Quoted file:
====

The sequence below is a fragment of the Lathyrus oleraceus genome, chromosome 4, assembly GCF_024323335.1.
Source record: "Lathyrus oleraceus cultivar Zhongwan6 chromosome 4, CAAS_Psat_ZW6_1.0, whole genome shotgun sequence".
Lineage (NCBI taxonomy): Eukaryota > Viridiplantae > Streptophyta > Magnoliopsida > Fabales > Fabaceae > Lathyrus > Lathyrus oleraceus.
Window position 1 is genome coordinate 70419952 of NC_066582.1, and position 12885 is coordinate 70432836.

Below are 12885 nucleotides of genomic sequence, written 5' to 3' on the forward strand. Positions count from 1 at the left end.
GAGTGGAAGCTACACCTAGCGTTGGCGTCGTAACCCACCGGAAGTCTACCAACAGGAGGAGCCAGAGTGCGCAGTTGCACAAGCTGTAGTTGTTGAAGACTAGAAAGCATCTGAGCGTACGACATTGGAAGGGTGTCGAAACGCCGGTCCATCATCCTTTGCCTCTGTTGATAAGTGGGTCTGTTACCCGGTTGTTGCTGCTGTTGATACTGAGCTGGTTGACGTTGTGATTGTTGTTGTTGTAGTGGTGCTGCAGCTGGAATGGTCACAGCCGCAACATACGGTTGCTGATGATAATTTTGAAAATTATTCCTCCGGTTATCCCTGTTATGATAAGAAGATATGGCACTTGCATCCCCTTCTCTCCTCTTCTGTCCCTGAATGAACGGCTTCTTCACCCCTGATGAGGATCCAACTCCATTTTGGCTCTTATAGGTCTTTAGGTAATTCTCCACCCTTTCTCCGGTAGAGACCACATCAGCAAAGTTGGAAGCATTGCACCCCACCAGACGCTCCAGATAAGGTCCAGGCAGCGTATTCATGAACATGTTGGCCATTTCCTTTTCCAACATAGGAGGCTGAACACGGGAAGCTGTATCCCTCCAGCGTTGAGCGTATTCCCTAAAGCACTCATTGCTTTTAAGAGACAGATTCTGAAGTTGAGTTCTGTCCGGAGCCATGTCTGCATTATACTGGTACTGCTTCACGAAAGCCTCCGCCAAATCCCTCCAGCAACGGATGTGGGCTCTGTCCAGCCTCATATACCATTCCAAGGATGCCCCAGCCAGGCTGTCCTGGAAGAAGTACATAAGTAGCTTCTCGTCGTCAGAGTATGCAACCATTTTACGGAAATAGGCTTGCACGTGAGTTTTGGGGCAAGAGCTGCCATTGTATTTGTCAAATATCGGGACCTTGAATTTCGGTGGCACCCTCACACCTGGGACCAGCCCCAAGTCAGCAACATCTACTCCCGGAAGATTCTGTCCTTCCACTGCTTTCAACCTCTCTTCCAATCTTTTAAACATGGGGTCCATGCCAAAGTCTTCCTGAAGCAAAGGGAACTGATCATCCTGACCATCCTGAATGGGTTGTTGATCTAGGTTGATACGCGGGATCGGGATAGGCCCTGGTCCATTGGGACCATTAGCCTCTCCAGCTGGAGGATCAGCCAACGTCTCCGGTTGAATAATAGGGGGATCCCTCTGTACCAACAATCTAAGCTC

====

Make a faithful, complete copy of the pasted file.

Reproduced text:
The sequence below is a fragment of the Lathyrus oleraceus genome, chromosome 4, assembly GCF_024323335.1.
Source record: "Lathyrus oleraceus cultivar Zhongwan6 chromosome 4, CAAS_Psat_ZW6_1.0, whole genome shotgun sequence".
Lineage (NCBI taxonomy): Eukaryota > Viridiplantae > Streptophyta > Magnoliopsida > Fabales > Fabaceae > Lathyrus > Lathyrus oleraceus.
Window position 1 is genome coordinate 70419952 of NC_066582.1, and position 12885 is coordinate 70432836.

Below are 12885 nucleotides of genomic sequence, written 5' to 3' on the forward strand. Positions count from 1 at the left end.
GAGTGGAAGCTACACCTAGCGTTGGCGTCGTAACCCACCGGAAGTCTACCAACAGGAGGAGCCAGAGTGCGCAGTTGCACAAGCTGTAGTTGTTGAAGACTAGAAAGCATCTGAGCGTACGACATTGGAAGGGTGTCGAAACGCCGGTCCATCATCCTTTGCCTCTGTTGATAAGTGGGTCTGTTACCCGGTTGTTGCTGCTGTTGATACTGAGCTGGTTGACGTTGTGATTGTTGTTGTTGTAGTGGTGCTGCAGCTGGAATGGTCACAGCCGCAACATACGGTTGCTGATGATAATTTTGAAAATTATTCCTCCGGTTATCCCTGTTATGATAAGAAGATATGGCACTTGCATCCCCTTCTCTCCTCTTCTGTCCCTGAATGAACGGCTTCTTCACCCCTGATGAGGATCCAACTCCATTTTGGCTCTTATAGGTCTTTAGGTAATTCTCCACCCTTTCTCCGGTAGAGACCACATCAGCAAAGTTGGAAGCATTGCACCCCACCAGACGCTCCAGATAAGGTCCAGGCAGCGTATTCATGAACATGTTGGCCATTTCCTTTTCCAACATAGGAGGCTGAACACGGGAAGCTGTATCCCTCCAGCGTTGAGCGTATTCCCTAAAGCACTCATTGCTTTTAAGAGACAGATTCTGAAGTTGAGTTCTGTCCGGAGCCATGTCTGCATTATACTGGTACTGCTTCACGAAAGCCTCCGCCAAATCCCTCCAGCAACGGATGTGGGCTCTGTCCAGCCTCATATACCATTCCAAGGATGCCCCAGCCAGGCTGTCCTGGAAGAAGTACATAAGTAGCTTCTCGTCGTCAGAGTATGCAACCATTTTACGGAAATAGGCTTGCACGTGAGTTTTGGGGCAAGAGCTGCCATTGTATTTGTCAAATATCGGGACCTTGAATTTCGGTGGCACCCTCACACCTGGGACCAGCCCCAAGTCAGCAACATCTACTCCCGGAAGATTCTGTCCTTCCACTGCTTTCAACCTCTCTTCCAATCTTTTAAACATGGGGTCCATGCCAAAGTCTTCCTGAAGCAAAGGGAACTGATCATCCTGACCATCCTGAATGGGTTGTTGATCTAGGTTGATACGCGGGATCGGGATAGGCCCTGGTCCATTGGGACCATTAGCCTCTCCAGCTGGAGGATCAGCCAACGTCTCCGGTTGAATAATAGGGGGATCCCTCTGTACCAACAATCTAAGCTC